He rushed back in to call police. And again, the neighborhood was awash in officers in fatigues and armed with machine guns. The man hunkered down inside the boat, later identified as Dzhokhar Tsarnaev, traded fire with police for more than an hour, until at last, they were able to subdue him.
Around 8:45 p.m., police scanners crackled:
“Suspect in custody.”
On the Twitter account of the Boston police department, the news was trumpeted to a city that had been holding its collective breath over five days of fear: “CAPTURED!!! The hunt is over. The search is done. The terror is over. And justice has won.”
With that, Boston poured into the streets. In Watertown, officers lowered their guns and grasped hands in congratulation. Bostonians applauded police officers and cheered as the ambulance carrying Tsarnaev passed. Under the flashing lights from Kenmore Square’s iconic Citgo sign, Boston University sophomore Will Livingston shouted up to people hanging out of open windows: “USA! USA! Get hyped, people!”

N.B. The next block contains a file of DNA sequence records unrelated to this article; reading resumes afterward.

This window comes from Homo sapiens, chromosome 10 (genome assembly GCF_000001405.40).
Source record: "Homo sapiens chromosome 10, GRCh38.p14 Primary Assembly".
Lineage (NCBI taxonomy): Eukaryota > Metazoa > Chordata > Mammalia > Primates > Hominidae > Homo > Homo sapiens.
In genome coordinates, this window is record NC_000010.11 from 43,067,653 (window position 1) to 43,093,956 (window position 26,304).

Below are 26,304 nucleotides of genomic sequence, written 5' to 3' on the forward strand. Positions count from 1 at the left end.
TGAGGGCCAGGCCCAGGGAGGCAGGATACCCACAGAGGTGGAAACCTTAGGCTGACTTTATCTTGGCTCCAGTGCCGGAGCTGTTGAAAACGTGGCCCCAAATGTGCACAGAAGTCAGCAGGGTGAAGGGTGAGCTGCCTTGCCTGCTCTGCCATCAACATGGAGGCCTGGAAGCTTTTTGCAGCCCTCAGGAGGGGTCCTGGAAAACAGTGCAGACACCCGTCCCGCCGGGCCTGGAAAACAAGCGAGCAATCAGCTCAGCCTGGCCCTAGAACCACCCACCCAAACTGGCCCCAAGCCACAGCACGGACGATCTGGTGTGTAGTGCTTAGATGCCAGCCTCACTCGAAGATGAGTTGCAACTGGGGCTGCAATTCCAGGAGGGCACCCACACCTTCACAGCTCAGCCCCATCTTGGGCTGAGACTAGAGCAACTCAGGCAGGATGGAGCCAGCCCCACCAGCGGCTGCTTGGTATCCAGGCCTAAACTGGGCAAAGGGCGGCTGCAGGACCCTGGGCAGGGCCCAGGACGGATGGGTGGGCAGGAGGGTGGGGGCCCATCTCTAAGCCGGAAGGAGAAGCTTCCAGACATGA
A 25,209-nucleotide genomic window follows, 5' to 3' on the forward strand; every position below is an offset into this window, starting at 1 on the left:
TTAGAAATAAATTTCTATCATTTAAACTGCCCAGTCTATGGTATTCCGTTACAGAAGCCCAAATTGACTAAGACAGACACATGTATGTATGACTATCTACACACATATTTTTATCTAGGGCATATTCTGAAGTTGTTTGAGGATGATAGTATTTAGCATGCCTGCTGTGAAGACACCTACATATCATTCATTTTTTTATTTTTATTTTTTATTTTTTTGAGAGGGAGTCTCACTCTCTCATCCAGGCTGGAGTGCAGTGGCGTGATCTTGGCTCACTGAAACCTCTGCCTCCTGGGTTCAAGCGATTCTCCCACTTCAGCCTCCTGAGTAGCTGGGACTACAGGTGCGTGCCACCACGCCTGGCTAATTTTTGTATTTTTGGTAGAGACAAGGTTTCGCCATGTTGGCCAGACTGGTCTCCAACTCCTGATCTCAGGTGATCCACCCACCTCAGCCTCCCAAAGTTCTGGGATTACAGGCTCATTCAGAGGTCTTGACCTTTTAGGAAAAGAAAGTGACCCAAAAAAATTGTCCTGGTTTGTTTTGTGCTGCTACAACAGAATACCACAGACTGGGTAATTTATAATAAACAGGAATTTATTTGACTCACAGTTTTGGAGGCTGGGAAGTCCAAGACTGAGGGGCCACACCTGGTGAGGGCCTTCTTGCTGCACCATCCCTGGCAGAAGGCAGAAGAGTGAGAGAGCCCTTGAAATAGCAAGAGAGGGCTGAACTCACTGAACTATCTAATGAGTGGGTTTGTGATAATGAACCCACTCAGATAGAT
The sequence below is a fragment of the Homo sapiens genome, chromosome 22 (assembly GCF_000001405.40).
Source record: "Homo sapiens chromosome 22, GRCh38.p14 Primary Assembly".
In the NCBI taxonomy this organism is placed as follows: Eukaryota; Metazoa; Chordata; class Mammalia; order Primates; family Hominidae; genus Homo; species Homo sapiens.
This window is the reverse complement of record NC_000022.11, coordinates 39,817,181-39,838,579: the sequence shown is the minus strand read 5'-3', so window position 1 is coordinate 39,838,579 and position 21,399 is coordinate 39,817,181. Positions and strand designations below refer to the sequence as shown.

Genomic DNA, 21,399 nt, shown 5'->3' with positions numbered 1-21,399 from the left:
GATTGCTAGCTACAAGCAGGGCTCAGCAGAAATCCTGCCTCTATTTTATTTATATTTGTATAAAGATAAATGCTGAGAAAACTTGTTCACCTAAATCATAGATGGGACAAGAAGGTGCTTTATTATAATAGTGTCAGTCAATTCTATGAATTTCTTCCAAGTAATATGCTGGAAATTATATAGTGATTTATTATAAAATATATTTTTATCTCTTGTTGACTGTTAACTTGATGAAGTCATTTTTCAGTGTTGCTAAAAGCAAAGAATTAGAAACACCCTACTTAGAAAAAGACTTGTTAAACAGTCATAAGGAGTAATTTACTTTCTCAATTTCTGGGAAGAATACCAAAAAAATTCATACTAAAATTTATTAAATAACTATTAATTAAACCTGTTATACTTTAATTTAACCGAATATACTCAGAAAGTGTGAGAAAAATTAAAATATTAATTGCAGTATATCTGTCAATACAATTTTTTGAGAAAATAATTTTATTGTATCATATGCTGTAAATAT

But on Boylston Street, where the bombing site remained cordoned off, there was silence even as the crowd swelled, and tears were shed.
“I think it’s a mixture of happiness and relief,” said Matt Taylor, 39, of Boston, a nurse who drove to Boylston Street as soon as he heard of the arrest.
Nearby, Aaron Wengertsman, 19, a Boston University student, who was on the marathon route a mile from the finish line when the bombs exploded, stood wrapped in an American flag. “I’m glad they caught him alive,” Wengertsman said. “It’s humbling to see all these people paying their respects.”
They included 25-year-old attorney Beth Lloyd-Jones, who was 25 blocks from the bombings and considers them deeply personal, a violation of her city. She is planning her wedding inside the Boston Public Library, adjacent to where the bombs exploded.